During his recent trip to Iceland, landscape and adventure photographer Michael Shainblum managed to check a decade-old subject off of his photography bucket list by capturing some incredible images of lava during a volcanic eruption in Fagradalsfjall.
In a 15-minute video, Shainblum shares some of his landscape, timelapse, and aerial images that he captured at the breathtaking location and discusses some of the challenges he encountered during his time there. He also provides some tips for those who plan on making the trip themselves, including tips on which lenses to use, how to get the best focus through the intense heat waves, and even why you shouldn’t fly a drone near lava unless you plan on retiring it after the flight.
Beginning with a 100-400mm lens, Shainblum wandered around the location and found what he though were interesting vantage points and leveraged the maximum zoom of the lens to compress the layers and textures. Since the plan was to capture as much of the texture as possible, long exposures were scratched off of his shot list. Bumping the ISO and dropping the shutter speed down (along with the aperture) while focusing to infinity allowed for some interesting compositions, however, with the extreme heat, the images started to look out of focus, and that’s because there was so much atmosphere around the lava with the smoke and haze from the heat. Shaninblum says things got a bit tricky to stay sharp no matter what settings were used. Compensating for this, he moved to a variety of perspectives from eye level to slightly above to find a view where a sharper shot could be achieved.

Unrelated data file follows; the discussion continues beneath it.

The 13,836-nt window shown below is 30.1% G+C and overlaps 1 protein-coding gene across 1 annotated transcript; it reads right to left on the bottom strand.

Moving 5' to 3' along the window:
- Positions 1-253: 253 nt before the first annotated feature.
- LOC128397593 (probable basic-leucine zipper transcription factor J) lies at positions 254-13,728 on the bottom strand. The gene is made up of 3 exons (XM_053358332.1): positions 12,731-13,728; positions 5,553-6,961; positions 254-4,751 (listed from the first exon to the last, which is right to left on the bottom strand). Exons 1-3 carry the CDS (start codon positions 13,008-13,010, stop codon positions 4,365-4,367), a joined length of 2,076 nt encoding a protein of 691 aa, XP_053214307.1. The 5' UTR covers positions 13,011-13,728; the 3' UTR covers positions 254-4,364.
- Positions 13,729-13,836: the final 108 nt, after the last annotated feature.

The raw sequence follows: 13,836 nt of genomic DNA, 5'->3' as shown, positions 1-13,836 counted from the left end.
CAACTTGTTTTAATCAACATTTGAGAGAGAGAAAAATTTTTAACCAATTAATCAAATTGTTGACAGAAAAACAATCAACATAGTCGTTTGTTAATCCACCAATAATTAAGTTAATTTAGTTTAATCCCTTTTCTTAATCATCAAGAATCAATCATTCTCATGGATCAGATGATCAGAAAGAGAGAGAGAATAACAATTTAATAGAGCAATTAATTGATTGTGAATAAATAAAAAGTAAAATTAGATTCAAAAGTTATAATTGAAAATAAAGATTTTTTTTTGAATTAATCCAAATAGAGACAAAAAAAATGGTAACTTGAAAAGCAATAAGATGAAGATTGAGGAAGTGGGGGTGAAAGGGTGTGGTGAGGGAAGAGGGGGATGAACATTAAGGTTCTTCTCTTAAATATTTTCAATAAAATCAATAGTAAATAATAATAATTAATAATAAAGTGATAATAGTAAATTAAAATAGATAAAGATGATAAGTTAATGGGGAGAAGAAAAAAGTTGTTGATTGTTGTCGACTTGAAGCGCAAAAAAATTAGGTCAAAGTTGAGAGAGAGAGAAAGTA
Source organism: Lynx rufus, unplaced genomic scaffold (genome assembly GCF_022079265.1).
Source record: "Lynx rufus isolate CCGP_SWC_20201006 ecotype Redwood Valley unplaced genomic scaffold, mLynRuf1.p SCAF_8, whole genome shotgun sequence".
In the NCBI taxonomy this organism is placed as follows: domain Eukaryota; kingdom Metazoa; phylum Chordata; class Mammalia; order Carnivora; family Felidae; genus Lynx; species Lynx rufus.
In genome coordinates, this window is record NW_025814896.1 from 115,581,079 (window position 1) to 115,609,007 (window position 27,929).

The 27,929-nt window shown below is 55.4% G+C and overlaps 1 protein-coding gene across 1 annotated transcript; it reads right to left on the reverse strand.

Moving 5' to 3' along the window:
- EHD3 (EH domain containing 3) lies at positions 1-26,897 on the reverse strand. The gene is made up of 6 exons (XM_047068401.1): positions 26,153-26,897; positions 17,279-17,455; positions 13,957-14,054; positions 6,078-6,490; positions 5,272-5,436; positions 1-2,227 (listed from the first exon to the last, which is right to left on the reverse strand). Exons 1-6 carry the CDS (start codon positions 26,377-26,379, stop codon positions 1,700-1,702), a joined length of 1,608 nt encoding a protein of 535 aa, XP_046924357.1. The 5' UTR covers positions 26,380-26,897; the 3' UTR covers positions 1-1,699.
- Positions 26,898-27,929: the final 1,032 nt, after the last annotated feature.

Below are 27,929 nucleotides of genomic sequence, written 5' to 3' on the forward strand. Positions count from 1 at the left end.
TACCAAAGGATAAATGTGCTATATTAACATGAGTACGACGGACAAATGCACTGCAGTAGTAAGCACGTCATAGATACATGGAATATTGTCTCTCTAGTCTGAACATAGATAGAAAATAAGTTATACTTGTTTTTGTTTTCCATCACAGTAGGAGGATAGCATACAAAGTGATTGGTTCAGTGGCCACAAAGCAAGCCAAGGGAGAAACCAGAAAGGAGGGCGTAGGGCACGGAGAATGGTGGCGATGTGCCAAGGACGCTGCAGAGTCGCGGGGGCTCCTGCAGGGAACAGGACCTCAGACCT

After shooting from the ground for a while and setting up a timelapse, Shainblum then decided to take to the skies with his drone for some aerial views of the volcano. He says “the different perspective was amazing and offered endless composition opportunities,” even letting him capture his favorite “dragon-shaped lava flow” seen below.
The challenge he faced while in the air was having to set up panoramic and composite images, effectively taking images exposing for the sky and terrain while doing an additional set of images exposing just for the lava flows, and then blending them together. Additionally, Shainblum recommends changing out the memory cards in your drones regularly (even on the same flight session) as you never know what can happen while the device is in the air. While the drones can be pricey, they are at least replaceable, while your shots may not be. And this proved to be good advice for him as well, as his drone did not emerge unscathed.
Even though he says the images were absolutely worth it, Shainblum managed to melt his drone while shooting photos and videos on this particular adventure. After capturing some of his favorite images from the sky, the DJI Mavic 2 started to throw some critical temperature warnings on his screen which prompted him to quickly return the drone, which is where he noticed that the damage was already done.
This isn’t the first time a photographer melted a drone while photographing a volcano. In 2017, Israeli photographer Erez Marom did the same flying over a volcano in Hawaii, while photographer Garðar Ólafs melted his DJI drone while photographing the erupting Geldingadalir volcano in 2021.
Shainblum says that while he wouldn’t recommend doing this with a new drone, at the end of the day the footage and images were more than worth it to him as they will be something he can cherish and remember for the rest of his life.
Image credits: Photos by Michael Shainblum.